What would you do to see like Cézanne?

September 19th, 2010

Joshua Wolf Shenk on learning to love his vision:

[...] I'm at my desk now, wearing the glasses that resulted from my most recent exam, and enjoying the precision they afford me. On the computer screen, I can see the curves and dashes of every character: the dewdrop apostrophe, the skinny I staking out its lonely ground, the playful j snaking underneath the n in enjoy like a girl nudging her boyfriend under a restaurant table. In the kingdom of my room, I am a sultan in leisurely possession of every visual detail – every label on every product I own, every angle on every crack of light.

But over the last six years, I've been conducting an experiment with vision in which I occasionally abdicate this power. I've gone whole days without my glasses. I've walked through the woods without them. I've laid my fingers on the computer keyboard, going by touch, deliberately blind to the exacting world, longing to be open to one that lies beside it, where I might discover a different kind of clarity.

My experiment started by accident on a lousy Saturday in April 2001. [...]

As it happens, I had to spend a day without his glasses last week after their frame snapped shortly after I got into the office. I found the experience more irritating than exhilarating, but as much as anything else that was because I was stuck in a situation where I couldn't arrange my activities around my poor eyesight.1 I might have to try this experiment out one day when I'm not at work. My gut reaction is that I'll mostly get irritated at all the things I'm not seeing. We'll see.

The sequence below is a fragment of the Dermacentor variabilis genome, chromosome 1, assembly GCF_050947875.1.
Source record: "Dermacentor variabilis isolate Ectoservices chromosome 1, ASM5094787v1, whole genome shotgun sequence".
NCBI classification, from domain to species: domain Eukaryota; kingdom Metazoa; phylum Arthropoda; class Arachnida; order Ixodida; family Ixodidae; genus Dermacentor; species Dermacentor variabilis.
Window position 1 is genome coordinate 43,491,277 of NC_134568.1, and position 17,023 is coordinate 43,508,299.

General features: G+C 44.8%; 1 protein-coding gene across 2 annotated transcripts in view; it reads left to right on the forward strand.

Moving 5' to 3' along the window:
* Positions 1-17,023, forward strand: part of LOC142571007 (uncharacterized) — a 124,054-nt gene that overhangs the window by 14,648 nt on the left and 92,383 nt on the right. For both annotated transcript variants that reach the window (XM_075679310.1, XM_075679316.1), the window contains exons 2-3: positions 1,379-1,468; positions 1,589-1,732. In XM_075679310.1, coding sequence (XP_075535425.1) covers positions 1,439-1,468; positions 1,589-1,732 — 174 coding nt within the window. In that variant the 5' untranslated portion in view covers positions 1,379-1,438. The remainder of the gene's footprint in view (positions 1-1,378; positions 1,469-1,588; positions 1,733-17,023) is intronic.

[Via longform.org]

  1. As luck would have it, my main task that day was to check a couple of thousand entries on a spreadsheet, a task that had to be done that day without fail. I ended up having to crank the resolution on my monitor down to 800 x 600 and sit about a foot away from the screen, squinting all day. Not fun.

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